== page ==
The forces acting on an aerosol particle in still air are:

The weight of a spherical particle of diameter d is expressed as:
where is the density of the particle and g is the acceleration due to gravity.
According to Archimedes' Bouyancy Principle, the bouyant force exerted on a floating body is equal to the weight of the fluid displaced by the body. The Bouyancy Force exerted on a spherical particle is: where is the gas density. 
Sir Isaac Newton derived the general equation for the resistance force on a sphere moving through a gas while investigating the ballistics of cannon balls. Newton theorized that a sphere must push aside a volume of gas equal to the projected area of the sphere times its velocity. The general form of Newton's resistance equation is: where is the drag force on the sphere, is the drag coefficient, and V is the relative velocity between the gas and the sphere. This equation is valid for all subsonic particle motion, from cannon balls to aerosol particles (or for instance, apples...assuming they're spherical).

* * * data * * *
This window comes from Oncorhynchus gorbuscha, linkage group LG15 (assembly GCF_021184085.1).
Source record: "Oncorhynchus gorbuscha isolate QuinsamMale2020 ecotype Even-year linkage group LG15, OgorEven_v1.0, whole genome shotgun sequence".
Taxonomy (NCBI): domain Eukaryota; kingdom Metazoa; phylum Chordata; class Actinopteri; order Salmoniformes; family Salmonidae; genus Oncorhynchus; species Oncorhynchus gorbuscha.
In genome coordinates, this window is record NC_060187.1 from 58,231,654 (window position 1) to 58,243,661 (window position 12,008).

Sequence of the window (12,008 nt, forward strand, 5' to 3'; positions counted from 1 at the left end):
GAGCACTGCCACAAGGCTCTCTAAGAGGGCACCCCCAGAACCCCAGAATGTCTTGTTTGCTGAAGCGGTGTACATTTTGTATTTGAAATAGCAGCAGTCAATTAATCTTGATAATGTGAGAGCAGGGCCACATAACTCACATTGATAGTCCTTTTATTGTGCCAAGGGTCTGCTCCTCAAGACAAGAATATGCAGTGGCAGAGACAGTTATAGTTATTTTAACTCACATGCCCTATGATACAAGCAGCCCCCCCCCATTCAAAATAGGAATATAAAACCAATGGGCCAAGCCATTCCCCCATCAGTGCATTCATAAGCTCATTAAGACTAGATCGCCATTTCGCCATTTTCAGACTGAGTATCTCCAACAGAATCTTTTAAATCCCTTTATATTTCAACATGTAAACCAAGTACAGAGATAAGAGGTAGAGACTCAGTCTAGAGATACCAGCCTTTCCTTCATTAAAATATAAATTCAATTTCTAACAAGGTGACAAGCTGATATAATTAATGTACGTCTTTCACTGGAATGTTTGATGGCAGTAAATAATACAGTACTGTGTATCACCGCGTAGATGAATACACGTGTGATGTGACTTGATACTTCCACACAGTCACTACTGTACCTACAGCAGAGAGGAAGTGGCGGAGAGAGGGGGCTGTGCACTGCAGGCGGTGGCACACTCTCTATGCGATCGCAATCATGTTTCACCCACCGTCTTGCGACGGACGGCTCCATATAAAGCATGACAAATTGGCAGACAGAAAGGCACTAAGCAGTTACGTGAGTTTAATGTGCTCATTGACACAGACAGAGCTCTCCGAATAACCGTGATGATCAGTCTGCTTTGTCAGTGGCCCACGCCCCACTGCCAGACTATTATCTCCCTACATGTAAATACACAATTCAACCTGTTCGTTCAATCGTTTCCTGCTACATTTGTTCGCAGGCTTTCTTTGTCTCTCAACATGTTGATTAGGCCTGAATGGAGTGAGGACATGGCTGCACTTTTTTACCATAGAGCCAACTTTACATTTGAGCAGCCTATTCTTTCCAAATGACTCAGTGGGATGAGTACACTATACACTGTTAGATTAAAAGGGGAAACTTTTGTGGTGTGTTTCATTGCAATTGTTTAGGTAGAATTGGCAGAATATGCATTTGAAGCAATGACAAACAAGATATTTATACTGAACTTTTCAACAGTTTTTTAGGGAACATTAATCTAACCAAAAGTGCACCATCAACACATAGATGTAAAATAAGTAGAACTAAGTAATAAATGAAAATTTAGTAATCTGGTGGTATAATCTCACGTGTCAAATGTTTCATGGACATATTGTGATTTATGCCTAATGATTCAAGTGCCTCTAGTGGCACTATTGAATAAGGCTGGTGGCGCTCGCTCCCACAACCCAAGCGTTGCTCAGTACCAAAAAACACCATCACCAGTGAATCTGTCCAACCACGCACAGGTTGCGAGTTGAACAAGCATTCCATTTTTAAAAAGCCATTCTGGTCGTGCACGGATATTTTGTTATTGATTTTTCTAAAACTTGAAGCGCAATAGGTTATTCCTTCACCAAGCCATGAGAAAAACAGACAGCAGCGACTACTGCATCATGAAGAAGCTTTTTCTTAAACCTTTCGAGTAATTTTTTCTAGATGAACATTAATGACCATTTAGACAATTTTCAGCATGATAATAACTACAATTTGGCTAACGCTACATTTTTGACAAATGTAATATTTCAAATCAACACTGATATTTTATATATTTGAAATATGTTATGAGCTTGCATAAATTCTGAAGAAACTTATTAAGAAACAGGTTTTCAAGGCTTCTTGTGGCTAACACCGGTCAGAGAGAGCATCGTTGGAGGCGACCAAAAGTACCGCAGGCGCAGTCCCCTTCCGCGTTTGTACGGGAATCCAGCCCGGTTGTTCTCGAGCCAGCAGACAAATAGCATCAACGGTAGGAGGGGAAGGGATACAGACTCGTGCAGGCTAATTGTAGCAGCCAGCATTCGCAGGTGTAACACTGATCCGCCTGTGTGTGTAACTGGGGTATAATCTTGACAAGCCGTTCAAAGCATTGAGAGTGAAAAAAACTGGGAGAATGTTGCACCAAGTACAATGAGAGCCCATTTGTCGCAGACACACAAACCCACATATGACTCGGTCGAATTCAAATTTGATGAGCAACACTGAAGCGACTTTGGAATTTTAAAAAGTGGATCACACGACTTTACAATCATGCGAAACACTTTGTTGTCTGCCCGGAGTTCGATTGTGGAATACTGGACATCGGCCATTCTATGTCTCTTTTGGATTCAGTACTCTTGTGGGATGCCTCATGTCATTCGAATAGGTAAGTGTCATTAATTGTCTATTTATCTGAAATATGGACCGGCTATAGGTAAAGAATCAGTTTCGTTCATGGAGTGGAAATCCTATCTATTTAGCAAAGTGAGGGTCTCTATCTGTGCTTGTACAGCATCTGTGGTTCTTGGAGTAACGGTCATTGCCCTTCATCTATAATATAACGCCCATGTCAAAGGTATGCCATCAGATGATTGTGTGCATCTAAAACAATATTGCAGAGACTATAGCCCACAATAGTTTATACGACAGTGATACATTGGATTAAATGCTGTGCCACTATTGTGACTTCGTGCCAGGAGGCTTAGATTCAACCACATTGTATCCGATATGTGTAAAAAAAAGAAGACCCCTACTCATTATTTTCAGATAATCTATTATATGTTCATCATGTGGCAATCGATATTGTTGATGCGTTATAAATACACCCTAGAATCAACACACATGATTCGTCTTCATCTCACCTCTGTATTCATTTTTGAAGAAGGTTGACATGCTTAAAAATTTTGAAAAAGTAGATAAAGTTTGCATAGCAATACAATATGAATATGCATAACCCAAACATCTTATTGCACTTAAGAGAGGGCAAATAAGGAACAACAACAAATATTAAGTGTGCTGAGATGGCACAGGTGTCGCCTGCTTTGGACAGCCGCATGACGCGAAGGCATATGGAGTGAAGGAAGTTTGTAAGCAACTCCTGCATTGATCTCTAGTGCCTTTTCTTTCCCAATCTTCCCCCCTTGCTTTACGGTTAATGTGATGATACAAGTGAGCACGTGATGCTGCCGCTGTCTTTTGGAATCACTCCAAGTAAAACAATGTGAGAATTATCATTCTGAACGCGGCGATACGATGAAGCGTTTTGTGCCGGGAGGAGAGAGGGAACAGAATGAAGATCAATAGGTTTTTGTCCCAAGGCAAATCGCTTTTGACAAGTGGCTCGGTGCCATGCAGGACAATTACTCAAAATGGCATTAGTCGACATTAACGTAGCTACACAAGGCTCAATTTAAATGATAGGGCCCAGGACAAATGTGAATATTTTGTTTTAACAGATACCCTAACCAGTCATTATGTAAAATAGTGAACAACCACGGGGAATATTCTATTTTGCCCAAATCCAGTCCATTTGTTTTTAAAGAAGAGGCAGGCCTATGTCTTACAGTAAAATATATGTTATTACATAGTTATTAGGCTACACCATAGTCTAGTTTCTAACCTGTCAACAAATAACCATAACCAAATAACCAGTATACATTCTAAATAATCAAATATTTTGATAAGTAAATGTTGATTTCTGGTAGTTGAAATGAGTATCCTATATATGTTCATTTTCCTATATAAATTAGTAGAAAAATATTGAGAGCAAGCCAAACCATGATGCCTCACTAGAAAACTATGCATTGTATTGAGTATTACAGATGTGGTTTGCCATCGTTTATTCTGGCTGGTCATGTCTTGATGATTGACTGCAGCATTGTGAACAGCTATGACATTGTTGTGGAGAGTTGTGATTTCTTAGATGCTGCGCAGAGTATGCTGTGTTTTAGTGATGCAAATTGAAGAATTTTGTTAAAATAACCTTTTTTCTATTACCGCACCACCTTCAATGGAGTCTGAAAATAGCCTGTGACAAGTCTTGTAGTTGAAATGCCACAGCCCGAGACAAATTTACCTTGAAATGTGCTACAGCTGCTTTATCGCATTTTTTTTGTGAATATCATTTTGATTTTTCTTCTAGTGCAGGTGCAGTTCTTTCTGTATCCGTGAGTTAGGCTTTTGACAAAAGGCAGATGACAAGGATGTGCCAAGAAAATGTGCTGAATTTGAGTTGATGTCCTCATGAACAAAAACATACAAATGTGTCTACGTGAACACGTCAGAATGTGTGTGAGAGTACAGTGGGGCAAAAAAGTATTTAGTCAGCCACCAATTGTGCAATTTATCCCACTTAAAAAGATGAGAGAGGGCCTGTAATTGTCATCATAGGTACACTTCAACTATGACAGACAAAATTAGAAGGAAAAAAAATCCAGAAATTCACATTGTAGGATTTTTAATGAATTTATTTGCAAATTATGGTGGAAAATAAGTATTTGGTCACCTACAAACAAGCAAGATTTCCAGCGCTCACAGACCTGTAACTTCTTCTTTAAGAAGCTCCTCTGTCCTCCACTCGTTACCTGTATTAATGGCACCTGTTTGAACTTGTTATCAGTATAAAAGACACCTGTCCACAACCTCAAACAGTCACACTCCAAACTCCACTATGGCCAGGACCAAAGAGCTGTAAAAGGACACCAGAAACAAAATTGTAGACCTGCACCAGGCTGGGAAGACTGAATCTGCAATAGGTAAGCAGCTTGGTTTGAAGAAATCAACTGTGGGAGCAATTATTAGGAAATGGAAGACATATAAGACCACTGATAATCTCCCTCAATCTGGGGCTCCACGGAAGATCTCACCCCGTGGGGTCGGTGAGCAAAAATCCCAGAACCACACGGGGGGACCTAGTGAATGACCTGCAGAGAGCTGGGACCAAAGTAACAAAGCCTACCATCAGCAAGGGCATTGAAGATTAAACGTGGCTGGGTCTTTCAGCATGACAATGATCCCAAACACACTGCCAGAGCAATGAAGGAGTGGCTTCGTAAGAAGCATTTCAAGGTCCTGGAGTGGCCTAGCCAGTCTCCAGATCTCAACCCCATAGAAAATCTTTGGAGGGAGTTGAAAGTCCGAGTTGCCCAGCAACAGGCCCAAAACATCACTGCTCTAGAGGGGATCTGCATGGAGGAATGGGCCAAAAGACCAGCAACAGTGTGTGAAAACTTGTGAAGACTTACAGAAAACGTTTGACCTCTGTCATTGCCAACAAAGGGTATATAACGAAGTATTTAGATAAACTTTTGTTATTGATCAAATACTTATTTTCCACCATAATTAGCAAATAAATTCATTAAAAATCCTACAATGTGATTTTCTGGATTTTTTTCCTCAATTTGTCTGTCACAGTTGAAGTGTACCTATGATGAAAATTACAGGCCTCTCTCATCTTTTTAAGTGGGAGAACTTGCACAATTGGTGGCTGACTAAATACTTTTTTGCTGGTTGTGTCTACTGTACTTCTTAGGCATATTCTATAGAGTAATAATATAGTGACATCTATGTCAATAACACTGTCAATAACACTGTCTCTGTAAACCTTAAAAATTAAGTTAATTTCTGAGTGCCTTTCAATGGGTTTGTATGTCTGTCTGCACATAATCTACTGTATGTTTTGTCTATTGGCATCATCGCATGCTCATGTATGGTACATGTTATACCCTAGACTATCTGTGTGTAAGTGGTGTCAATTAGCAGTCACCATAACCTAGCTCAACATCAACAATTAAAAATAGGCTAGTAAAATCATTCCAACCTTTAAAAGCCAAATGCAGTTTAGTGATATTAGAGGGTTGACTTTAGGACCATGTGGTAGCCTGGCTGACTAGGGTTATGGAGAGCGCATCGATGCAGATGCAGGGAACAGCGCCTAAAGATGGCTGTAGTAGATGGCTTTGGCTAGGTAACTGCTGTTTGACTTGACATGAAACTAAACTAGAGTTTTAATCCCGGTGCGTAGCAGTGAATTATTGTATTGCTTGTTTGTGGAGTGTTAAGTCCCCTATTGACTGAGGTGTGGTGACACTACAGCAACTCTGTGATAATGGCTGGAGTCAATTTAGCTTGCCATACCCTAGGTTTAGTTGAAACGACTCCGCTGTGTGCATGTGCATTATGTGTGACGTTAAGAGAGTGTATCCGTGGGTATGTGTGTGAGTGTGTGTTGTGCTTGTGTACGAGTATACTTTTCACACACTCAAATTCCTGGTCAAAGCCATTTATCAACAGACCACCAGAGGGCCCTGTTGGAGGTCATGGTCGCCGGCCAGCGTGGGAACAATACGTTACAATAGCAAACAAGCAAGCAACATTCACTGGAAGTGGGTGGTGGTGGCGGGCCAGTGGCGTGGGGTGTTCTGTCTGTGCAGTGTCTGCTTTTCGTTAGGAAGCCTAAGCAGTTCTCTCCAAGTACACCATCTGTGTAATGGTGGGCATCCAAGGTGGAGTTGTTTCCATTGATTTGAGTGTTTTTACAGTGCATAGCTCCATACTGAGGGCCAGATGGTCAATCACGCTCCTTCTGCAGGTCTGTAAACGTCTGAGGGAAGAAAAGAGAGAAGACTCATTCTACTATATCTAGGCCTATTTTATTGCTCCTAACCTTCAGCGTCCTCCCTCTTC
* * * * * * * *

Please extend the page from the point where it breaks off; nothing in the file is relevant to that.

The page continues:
The coefficient of drag, , is dependent upon Reynold's number (Re). For flow around a sphere, there are three regions for the drag coefficient: the Stoke's Law region, the Transition region, and Newton's Law region.
These relationship between drag coefficient and Reynold's number is depicted in the following figure:
******* Cd  Re figure here.
In the Newton's Law region, is nearly constant.